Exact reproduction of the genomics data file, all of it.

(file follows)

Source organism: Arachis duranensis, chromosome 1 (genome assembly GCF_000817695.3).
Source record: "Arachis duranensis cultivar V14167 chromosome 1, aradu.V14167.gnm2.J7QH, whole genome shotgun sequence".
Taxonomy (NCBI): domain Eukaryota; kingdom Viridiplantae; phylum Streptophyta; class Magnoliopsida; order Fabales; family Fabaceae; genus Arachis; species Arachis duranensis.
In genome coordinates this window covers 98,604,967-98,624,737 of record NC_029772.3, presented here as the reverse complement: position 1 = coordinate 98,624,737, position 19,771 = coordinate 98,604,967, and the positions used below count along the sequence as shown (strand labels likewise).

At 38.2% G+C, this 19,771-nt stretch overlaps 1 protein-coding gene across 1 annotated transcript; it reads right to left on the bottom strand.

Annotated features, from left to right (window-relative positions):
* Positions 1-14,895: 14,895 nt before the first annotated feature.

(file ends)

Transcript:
Source organism: Arachis duranensis, chromosome 1 (genome assembly GCF_000817695.3).
Source record: "Arachis duranensis cultivar V14167 chromosome 1, aradu.V14167.gnm2.J7QH, whole genome shotgun sequence".
Taxonomy (NCBI): domain Eukaryota; kingdom Viridiplantae; phylum Streptophyta; class Magnoliopsida; order Fabales; family Fabaceae; genus Arachis; species Arachis duranensis.
In genome coordinates this window covers 98,604,967-98,624,737 of record NC_029772.3, presented here as the reverse complement: position 1 = coordinate 98,624,737, position 19,771 = coordinate 98,604,967, and the positions used below count along the sequence as shown (strand labels likewise).

At 38.2% G+C, this 19,771-nt stretch overlaps 1 protein-coding gene across 1 annotated transcript; it reads right to left on the bottom strand.

Annotated features, from left to right (window-relative positions):
* Positions 1-14,895: 14,895 nt before the first annotated feature.